One would not immediately think of saying that it was the work of the hour. Where never-before-seen intoxications of color and form can be animated via a smartphone app, images whose origins can be seen from afar must appear as if they have fallen out of time: anachronistic, outdated in terms of everyday life. But what can you do about the fact that you are once again standing in front of Emilio Vedova's abysmal gray painting, just as all the newspapers are reporting on their first experiences with the incredible ChatGPT intelligence?
It's true: Millions of retrievable data sets are not stored in the artist's brain. But no AI can match the obsessive density to which the available and unavailable in-images merge. When we visited the Italian artist in his Venetian studio in the 1980s, he was standing – tall – in front of a much larger canvas, and it looked as if he had just fought his way through a brambles.
The Ropac gallery in Salzburg is now showing a never-exhibited set, mostly from the 1990s by the painter, who died in 2006. It is these images from his late work whose graphic gestures still betray a volcanic excitement while they withdraw more and more into their secret. Black, white and all shades of gray in between form the coloristic standard. And color, where it sometimes surprises with green or blue shreds of cloud, is an ingredient, an interjection, an answer, an extension, but never the origin.
One could say: color now and then awakens the pictures from their dark dreams, and they never surpass the network of black strokes and brushstrokes with variegation. Most recently, Vedova left his painting to an unpredictable chemical fate with a translucent layer of varnish. The nitro emulsion leads to roughening and fine reliefs, and at times the cracked drawings are reminiscent of fossils, of fossil imprints on slabs of slate. Peter Sloterdijk could have included the images prominently in the canon of his gray philosophy.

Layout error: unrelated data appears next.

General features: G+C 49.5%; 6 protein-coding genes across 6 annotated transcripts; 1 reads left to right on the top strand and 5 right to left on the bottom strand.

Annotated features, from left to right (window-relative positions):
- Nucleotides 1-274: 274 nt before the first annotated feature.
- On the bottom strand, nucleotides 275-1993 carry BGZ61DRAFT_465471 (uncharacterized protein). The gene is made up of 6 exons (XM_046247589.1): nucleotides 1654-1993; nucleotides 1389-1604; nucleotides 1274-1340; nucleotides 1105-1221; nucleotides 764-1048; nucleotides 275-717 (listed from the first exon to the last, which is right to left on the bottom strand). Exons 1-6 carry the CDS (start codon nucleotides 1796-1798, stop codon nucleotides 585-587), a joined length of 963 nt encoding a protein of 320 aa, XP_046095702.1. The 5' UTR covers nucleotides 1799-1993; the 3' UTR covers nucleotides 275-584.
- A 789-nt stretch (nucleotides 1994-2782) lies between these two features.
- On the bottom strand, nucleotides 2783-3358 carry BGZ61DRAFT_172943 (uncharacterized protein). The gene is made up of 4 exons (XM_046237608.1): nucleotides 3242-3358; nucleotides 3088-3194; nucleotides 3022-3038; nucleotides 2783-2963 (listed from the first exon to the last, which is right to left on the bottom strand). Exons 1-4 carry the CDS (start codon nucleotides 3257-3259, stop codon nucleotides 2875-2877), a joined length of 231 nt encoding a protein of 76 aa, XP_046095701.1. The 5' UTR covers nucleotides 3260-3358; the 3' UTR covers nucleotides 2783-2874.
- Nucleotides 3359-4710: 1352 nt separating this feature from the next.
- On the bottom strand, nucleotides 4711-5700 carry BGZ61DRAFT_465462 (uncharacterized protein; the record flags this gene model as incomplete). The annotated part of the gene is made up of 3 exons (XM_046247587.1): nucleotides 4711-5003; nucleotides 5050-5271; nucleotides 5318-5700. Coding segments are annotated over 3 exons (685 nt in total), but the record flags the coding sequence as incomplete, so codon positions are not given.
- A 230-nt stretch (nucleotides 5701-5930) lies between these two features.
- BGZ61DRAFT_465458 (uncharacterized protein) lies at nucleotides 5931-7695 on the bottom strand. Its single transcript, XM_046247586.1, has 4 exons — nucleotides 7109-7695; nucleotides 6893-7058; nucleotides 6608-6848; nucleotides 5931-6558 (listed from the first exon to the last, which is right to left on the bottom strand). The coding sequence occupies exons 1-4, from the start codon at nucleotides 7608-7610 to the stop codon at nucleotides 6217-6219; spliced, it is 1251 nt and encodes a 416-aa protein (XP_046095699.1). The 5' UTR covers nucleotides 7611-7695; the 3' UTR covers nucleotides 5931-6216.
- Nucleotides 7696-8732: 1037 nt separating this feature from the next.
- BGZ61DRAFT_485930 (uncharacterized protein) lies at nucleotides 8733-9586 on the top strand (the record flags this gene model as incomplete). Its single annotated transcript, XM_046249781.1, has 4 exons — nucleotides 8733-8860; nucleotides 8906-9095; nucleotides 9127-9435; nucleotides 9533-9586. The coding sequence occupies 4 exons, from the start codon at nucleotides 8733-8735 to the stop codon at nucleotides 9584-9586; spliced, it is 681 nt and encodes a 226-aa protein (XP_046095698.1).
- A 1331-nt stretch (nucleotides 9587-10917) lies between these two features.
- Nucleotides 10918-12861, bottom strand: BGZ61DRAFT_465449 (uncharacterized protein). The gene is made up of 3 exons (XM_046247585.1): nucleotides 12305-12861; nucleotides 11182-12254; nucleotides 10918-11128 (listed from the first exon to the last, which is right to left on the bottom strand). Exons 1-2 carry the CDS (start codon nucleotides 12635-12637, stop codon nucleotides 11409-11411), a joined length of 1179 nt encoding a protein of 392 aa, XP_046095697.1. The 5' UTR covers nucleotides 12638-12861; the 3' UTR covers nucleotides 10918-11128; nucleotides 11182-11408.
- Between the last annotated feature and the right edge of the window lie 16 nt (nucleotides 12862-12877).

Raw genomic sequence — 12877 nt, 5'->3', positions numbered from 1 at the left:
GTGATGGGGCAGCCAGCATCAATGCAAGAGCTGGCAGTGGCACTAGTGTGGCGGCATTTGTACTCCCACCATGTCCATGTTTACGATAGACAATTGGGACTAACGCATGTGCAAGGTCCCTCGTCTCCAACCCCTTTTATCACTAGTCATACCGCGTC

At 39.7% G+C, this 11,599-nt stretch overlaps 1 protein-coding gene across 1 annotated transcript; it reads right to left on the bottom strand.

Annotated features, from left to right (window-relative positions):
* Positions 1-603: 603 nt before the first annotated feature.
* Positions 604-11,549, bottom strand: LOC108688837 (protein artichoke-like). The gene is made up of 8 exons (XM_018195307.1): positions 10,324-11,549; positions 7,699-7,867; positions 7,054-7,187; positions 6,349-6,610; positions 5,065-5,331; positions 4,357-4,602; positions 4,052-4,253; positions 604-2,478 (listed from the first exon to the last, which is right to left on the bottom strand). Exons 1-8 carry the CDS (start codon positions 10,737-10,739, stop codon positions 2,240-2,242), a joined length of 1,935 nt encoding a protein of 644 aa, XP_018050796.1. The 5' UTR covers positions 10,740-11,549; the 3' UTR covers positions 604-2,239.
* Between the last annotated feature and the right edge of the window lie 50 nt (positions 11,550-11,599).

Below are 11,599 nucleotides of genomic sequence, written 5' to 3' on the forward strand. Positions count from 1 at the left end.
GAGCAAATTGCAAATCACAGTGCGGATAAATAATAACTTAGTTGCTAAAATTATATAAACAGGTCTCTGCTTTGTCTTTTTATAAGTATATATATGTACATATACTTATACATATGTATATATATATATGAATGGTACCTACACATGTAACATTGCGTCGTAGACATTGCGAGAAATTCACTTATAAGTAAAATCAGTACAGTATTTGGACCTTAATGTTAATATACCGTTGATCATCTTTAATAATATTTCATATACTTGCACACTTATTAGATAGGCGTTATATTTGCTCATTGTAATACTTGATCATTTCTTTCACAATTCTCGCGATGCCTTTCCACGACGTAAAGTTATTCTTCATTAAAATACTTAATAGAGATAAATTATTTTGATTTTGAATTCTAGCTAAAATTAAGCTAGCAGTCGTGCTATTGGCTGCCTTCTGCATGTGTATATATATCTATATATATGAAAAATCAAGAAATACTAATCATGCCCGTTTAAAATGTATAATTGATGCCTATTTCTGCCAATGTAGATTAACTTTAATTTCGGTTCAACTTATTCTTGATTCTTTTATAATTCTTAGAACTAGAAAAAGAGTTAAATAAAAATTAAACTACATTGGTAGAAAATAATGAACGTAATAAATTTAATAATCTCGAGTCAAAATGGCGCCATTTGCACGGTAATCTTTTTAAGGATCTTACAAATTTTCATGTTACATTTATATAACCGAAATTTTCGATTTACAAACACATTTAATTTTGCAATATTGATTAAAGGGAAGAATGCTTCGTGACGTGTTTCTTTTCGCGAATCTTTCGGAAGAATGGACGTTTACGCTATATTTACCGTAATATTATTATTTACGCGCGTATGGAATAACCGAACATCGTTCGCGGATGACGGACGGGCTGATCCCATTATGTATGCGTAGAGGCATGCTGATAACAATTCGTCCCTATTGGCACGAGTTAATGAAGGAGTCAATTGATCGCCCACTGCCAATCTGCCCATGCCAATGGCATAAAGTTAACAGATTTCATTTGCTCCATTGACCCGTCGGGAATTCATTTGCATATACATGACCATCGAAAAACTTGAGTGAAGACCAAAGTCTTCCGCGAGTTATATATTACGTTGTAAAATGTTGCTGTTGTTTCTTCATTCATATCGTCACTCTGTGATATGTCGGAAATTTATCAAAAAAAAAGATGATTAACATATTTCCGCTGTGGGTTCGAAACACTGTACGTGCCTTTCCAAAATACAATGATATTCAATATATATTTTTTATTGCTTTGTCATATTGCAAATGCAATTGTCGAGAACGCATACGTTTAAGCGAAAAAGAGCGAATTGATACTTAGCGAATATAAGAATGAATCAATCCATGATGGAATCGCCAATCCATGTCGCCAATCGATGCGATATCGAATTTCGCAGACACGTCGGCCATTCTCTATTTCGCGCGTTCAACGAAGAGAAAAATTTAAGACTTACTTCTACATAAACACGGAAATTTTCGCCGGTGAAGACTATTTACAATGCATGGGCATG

For a long time, Emilio Vedova's work was the benchmark for Italian post-war art. Unlike in Germany, where the fashionable blossoming of non-representational art was a kind of catch-up action that wanted to achieve international modern standards again after the forced cultural standstill during National Socialism, Italian artists got much less caught up in the fundamental dispute. The abstraction that Vedova acknowledged from the beginning of the work was not a decision of conscience that would have been superior to a discredited realism.
The figurative pictorial language of Renato Guttuso attracted no less attention than the careful abstractions of Piero Dorazio. In Italy, negotiations took place in the country, which in Germany split into two political and cultural systems. And Emilio Vedova was later able to say quite non-polemically: “For me, abstract painting was never an evasion of urgent reality. I just wanted to express the feeling of presence in my paintings in a contemporary language.”
In 1946, together with Ennio Morlotti, Renato Guttuso and Giuseppe Santomaso, Vedova founded the artists' group "Fronte Nuovo delle Arti", which wanted to overcome the cultural dictates of the Mussolini years. Membership was a political commitment, not tied to style. In contrast to Guttuso, who switched to the neo-realist direction, not least under pressure from the head of the KPI, Togliatti, Vedova saw no reason to give up abstract pictorial writing, even though he joined the Communist Party in 1948 “in order to take a clear position”. Nothing would be more wrong than to misunderstand the decision to abstract as an escape from political concreteness.